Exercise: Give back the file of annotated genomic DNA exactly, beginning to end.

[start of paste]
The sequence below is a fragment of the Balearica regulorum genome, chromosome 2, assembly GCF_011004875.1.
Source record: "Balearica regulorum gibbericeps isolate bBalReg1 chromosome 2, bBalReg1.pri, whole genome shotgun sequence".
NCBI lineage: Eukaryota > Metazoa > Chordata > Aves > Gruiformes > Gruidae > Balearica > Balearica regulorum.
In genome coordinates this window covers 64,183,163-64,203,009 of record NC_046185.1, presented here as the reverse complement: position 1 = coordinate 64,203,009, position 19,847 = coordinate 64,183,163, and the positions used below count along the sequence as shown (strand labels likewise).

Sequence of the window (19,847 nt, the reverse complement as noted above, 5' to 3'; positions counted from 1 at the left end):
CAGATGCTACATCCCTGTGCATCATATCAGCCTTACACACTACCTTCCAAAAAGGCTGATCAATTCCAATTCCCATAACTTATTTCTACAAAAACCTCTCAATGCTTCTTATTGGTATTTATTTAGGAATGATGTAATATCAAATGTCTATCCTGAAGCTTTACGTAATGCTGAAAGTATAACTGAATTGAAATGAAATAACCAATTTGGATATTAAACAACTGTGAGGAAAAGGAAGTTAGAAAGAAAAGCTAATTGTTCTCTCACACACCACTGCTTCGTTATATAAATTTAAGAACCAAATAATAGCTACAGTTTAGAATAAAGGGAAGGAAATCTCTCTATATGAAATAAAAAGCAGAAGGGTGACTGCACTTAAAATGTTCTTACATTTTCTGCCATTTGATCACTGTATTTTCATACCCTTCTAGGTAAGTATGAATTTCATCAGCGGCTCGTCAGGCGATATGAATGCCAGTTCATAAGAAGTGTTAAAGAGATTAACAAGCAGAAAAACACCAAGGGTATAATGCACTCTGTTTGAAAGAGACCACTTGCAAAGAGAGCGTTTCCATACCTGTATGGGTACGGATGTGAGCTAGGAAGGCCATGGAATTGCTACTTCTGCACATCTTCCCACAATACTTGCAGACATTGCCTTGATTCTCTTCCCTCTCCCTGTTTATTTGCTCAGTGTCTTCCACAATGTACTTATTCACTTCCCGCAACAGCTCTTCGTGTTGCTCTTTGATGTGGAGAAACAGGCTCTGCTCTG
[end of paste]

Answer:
The sequence below is a fragment of the Balearica regulorum genome, chromosome 2, assembly GCF_011004875.1.
Source record: "Balearica regulorum gibbericeps isolate bBalReg1 chromosome 2, bBalReg1.pri, whole genome shotgun sequence".
NCBI lineage: Eukaryota > Metazoa > Chordata > Aves > Gruiformes > Gruidae > Balearica > Balearica regulorum.
In genome coordinates this window covers 64,183,163-64,203,009 of record NC_046185.1, presented here as the reverse complement: position 1 = coordinate 64,203,009, position 19,847 = coordinate 64,183,163, and the positions used below count along the sequence as shown (strand labels likewise).

Sequence of the window (19,847 nt, the reverse complement as noted above, 5' to 3'; positions counted from 1 at the left end):
CAGATGCTACATCCCTGTGCATCATATCAGCCTTACACACTACCTTCCAAAAAGGCTGATCAATTCCAATTCCCATAACTTATTTCTACAAAAACCTCTCAATGCTTCTTATTGGTATTTATTTAGGAATGATGTAATATCAAATGTCTATCCTGAAGCTTTACGTAATGCTGAAAGTATAACTGAATTGAAATGAAATAACCAATTTGGATATTAAACAACTGTGAGGAAAAGGAAGTTAGAAAGAAAAGCTAATTGTTCTCTCACACACCACTGCTTCGTTATATAAATTTAAGAACCAAATAATAGCTACAGTTTAGAATAAAGGGAAGGAAATCTCTCTATATGAAATAAAAAGCAGAAGGGTGACTGCACTTAAAATGTTCTTACATTTTCTGCCATTTGATCACTGTATTTTCATACCCTTCTAGGTAAGTATGAATTTCATCAGCGGCTCGTCAGGCGATATGAATGCCAGTTCATAAGAAGTGTTAAAGAGATTAACAAGCAGAAAAACACCAAGGGTATAATGCACTCTGTTTGAAAGAGACCACTTGCAAAGAGAGCGTTTCCATACCTGTATGGGTACGGATGTGAGCTAGGAAGGCCATGGAATTGCTACTTCTGCACATCTTCCCACAATACTTGCAGACATTGCCTTGATTCTCTTCCCTCTCCCTGTTTATTTGCTCAGTGTCTTCCACAATGTACTTATTCACTTCCCGCAACAGCTCTTCGTGTTGCTCTTTGATGTGGAGAAACAGGCTCTGCTCTG